A year has passed.  Today, I let myself become swallowed in emotion as I read and reread our first e-mails to friends and family, our letters to our children before Lilah's birth, our letter to new parents of a little one and Lilah's birth story.  There is still pain there for me.  Pain in remembering how it felt to hear those words.  Pain in the fear of the unknown.  Pain in the future suffering we did for her.  But mostly, I wince with pain and sorrow for the time where I didn't understand how wonderful this news was for our family.

My doctor said exactly a year ago today, "In one year, you are going to wish nothing was different."

Those words were empty to me then.  In my mind, they were borderline offensive.  "How is this guy going to tell me how to feel about this?"  I couldn't make sense of them and I certainly didn't believe him.  In hindsight, I imagine I thought, "Well, I suppose we will get use to the idea and this word will sting less and less each time we hear it."  I had NO idea exactly HOW much these words would be a positive influence on our lives.  At the time, I could have never imagined that.  What has unfolded in the last year has been truly astonishing and nothing short of a miracle.  How much we have changed, how other lives have been affected by this sweet girl, how many fabulous people we now have the pleasure to call friends, how she really is moving mountains.  It is unreal and everyday, I have moments where I am left in complete awe of the whole situation.  One year later... we can proudly (and loudly--we want to shout from the rooftops), "WE WISH NOTHING WAS DIFFERENT!"

I am giddy with life.  Seriously giggly and smiley and punch-drunk-love kind of giddy.  I am the happiest I have ever been.  From a year ago to being pushed off the edge into that dark ravine where I was scared out of my mind and hollering for help, to turning around and having the courage to take steps forward to start the journey of "different than expected," to learning how to be grateful for the journey and finding beauty in the growth along the way, to being so overwhelmingly thankful to God for having the opportunity to go on this journey in the first place.  There is so much peace in allowing Him to choose our path for us, accepting our role given to us by Him in this life and loving everything along the way.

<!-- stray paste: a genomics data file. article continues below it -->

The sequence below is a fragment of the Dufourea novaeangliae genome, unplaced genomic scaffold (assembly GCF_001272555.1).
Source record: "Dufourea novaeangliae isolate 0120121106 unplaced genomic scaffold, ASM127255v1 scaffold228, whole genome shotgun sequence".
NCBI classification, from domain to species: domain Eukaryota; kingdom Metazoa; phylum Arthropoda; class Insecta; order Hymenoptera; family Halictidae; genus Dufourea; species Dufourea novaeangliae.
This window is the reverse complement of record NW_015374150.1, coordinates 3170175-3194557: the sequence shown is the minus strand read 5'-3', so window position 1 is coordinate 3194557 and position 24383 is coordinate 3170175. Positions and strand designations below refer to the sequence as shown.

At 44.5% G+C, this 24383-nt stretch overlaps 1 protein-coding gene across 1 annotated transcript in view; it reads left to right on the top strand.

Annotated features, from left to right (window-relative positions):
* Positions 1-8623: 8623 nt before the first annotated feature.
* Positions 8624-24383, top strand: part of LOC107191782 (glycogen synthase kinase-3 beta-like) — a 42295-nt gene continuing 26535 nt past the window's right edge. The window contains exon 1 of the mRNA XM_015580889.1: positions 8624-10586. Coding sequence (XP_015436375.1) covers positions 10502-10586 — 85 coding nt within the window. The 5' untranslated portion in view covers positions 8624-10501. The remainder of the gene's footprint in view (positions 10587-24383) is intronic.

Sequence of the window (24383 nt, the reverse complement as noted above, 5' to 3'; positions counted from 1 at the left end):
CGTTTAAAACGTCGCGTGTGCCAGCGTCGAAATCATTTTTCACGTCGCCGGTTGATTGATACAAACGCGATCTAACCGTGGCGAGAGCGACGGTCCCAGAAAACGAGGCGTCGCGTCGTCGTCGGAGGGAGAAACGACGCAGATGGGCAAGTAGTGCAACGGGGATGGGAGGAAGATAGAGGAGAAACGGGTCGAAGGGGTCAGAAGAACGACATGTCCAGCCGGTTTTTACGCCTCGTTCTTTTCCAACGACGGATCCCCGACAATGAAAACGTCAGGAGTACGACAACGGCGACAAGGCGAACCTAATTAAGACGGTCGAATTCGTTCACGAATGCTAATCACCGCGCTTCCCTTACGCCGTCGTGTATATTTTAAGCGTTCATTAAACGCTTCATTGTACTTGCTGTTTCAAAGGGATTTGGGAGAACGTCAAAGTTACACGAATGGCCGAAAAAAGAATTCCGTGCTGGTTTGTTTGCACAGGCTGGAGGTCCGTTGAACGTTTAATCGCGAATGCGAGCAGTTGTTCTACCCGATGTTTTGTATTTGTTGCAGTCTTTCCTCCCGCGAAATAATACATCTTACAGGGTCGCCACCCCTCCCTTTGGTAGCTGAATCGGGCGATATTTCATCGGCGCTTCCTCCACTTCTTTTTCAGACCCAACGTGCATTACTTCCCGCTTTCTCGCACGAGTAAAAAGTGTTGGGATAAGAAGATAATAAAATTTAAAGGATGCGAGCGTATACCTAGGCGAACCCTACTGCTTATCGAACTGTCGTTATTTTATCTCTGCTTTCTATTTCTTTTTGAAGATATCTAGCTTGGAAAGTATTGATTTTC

At ten-months old Lilah is such a light in our eyes.  She is so perfect to us and we are beyond smitten with her.  If you were to meet her, first you would notice her eyes.  They are like reflecting pools.  You can see the world in her eyes; they are so deep, soulful and mesmerizing.  Next you would notice her smile.  You would think you were special because you made her light up and giggle and grin.  I would not tell you that she is like this to everyone.  And then you would notice her personality.  She has so much spunk and fire and ambition.  After being with her for a few minutes, you would already know that she is going to be a leader, do great things and go after what she wants.  She is getting ready to take her first steps and in the next couple of months we will get to witness her walking.  It's like she's saying to the world, "I got this... don't worry about me."

And while I think I should have been happy all along... it was really her that I needed to be complete.  We needed her to find ourselves and although we feel many steps closer to where we are going, we know we have much more in store for the future.  Our work is just beginning.

And to you... my family, my friends, my readers, my cheerleaders, my fellow-mamas, my lpa community, my hometown, my new town...you.  I think I shed some of my biggest tears for you today.  Why on earth you have embraced us like you have, I will never know.  The outpouring of love, the additions to our village, the safety net created... you are a part of that.  On days where you feel less than worthy...just remember how much of a difference you have made in our lives just by reaching out your arms.  You are important.  SO important to us.

I still try to take this one day at a time.  But, I don't fear the future anymore.  I look forward to it.  I have her.  I have them.  I have all I ever need.

God bless you and thank you for being a part of our story.  Just by reading you are helping our advocacy to spread awareness to dwarfism.  With October being Dwarfism Awareness Month, I will be talking a lot more about this topic coming up.  For now, we are grateful for our 365 days of growth and we look forward to celebrating with our hometown this weekend! XOXO 

Photography by http://www.michelletiekphotography.com/